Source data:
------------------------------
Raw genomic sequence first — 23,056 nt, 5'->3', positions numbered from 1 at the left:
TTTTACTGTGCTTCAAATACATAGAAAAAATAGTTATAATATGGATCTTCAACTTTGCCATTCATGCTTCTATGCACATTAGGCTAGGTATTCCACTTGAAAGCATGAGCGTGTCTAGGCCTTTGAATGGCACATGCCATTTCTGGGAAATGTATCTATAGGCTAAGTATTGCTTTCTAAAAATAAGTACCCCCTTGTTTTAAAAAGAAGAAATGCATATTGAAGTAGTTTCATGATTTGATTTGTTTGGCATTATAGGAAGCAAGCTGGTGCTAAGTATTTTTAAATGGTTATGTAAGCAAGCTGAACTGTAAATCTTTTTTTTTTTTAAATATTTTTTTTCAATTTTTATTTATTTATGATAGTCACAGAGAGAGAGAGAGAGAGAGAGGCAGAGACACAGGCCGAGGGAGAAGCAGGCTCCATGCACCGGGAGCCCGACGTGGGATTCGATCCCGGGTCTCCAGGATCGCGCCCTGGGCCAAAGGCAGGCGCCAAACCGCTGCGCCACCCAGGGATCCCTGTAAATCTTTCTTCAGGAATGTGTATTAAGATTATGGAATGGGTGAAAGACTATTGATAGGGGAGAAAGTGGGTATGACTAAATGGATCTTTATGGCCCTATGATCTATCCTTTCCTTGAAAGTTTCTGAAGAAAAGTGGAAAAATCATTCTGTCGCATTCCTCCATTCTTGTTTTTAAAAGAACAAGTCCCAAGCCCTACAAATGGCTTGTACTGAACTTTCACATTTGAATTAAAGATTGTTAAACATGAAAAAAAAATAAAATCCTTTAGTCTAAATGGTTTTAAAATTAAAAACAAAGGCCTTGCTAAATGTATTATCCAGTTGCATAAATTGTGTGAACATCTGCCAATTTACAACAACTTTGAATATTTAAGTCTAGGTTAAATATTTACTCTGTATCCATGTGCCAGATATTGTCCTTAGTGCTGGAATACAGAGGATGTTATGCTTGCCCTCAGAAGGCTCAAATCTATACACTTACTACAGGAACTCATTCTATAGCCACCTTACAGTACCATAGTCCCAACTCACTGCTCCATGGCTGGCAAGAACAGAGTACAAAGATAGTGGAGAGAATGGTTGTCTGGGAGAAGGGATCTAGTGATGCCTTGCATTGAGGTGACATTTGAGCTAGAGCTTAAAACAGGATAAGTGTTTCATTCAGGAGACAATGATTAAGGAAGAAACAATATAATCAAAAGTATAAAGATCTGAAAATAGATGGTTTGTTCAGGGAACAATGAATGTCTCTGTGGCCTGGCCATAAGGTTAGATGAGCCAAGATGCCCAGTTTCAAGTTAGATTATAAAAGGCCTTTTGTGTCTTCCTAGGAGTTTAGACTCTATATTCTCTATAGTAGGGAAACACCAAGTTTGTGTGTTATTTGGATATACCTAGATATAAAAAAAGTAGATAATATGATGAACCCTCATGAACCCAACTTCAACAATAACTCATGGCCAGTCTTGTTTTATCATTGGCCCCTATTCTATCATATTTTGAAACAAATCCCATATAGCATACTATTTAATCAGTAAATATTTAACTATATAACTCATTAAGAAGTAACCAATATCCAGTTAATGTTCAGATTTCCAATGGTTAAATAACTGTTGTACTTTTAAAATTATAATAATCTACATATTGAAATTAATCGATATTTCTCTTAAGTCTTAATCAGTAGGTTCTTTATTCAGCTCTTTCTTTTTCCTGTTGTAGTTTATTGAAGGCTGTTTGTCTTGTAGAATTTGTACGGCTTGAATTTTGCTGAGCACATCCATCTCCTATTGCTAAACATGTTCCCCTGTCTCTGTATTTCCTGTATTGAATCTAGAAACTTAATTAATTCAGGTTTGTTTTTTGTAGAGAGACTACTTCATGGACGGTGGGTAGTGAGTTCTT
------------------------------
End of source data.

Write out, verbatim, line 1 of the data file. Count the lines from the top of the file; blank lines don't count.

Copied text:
Raw genomic sequence first — 23,056 nt, 5'->3', positions numbered from 1 at the left: